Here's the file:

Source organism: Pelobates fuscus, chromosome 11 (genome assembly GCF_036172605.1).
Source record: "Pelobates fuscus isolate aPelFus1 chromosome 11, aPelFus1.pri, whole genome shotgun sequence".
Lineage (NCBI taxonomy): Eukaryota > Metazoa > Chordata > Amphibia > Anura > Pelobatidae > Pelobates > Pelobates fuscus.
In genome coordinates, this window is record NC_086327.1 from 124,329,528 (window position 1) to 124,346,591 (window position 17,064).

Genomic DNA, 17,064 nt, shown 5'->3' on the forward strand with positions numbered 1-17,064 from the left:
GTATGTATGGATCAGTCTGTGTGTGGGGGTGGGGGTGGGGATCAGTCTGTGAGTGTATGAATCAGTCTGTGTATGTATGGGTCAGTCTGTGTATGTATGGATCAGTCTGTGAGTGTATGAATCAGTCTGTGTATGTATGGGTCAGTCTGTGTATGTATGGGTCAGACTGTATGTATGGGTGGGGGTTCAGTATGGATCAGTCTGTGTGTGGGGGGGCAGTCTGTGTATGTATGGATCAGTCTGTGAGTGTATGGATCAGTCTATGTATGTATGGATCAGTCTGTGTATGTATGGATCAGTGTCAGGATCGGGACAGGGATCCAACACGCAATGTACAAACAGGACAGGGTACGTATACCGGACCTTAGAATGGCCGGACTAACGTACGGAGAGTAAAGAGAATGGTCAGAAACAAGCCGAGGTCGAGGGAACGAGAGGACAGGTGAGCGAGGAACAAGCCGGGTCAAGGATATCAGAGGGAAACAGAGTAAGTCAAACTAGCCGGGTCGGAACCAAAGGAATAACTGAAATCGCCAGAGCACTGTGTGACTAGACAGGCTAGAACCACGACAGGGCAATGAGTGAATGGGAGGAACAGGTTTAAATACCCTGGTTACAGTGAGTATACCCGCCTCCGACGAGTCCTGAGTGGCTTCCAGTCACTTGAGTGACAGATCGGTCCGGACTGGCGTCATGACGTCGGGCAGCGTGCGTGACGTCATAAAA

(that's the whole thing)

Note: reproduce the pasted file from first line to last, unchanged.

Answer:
Source organism: Pelobates fuscus, chromosome 11 (genome assembly GCF_036172605.1).
Source record: "Pelobates fuscus isolate aPelFus1 chromosome 11, aPelFus1.pri, whole genome shotgun sequence".
Lineage (NCBI taxonomy): Eukaryota > Metazoa > Chordata > Amphibia > Anura > Pelobatidae > Pelobates > Pelobates fuscus.
In genome coordinates, this window is record NC_086327.1 from 124,329,528 (window position 1) to 124,346,591 (window position 17,064).

Genomic DNA, 17,064 nt, shown 5'->3' on the forward strand with positions numbered 1-17,064 from the left:
GTATGTATGGATCAGTCTGTGTGTGGGGGTGGGGGTGGGGATCAGTCTGTGAGTGTATGAATCAGTCTGTGTATGTATGGGTCAGTCTGTGTATGTATGGATCAGTCTGTGAGTGTATGAATCAGTCTGTGTATGTATGGGTCAGTCTGTGTATGTATGGGTCAGACTGTATGTATGGGTGGGGGTTCAGTATGGATCAGTCTGTGTGTGGGGGGGCAGTCTGTGTATGTATGGATCAGTCTGTGAGTGTATGGATCAGTCTATGTATGTATGGATCAGTCTGTGTATGTATGGATCAGTGTCAGGATCGGGACAGGGATCCAACACGCAATGTACAAACAGGACAGGGTACGTATACCGGACCTTAGAATGGCCGGACTAACGTACGGAGAGTAAAGAGAATGGTCAGAAACAAGCCGAGGTCGAGGGAACGAGAGGACAGGTGAGCGAGGAACAAGCCGGGTCAAGGATATCAGAGGGAAACAGAGTAAGTCAAACTAGCCGGGTCGGAACCAAAGGAATAACTGAAATCGCCAGAGCACTGTGTGACTAGACAGGCTAGAACCACGACAGGGCAATGAGTGAATGGGAGGAACAGGTTTAAATACCCTGGTTACAGTGAGTATACCCGCCTCCGACGAGTCCTGAGTGGCTTCCAGTCACTTGAGTGACAGATCGGTCCGGACTGGCGTCATGACGTCGGGCAGCGTGCGTGACGTCATAAAA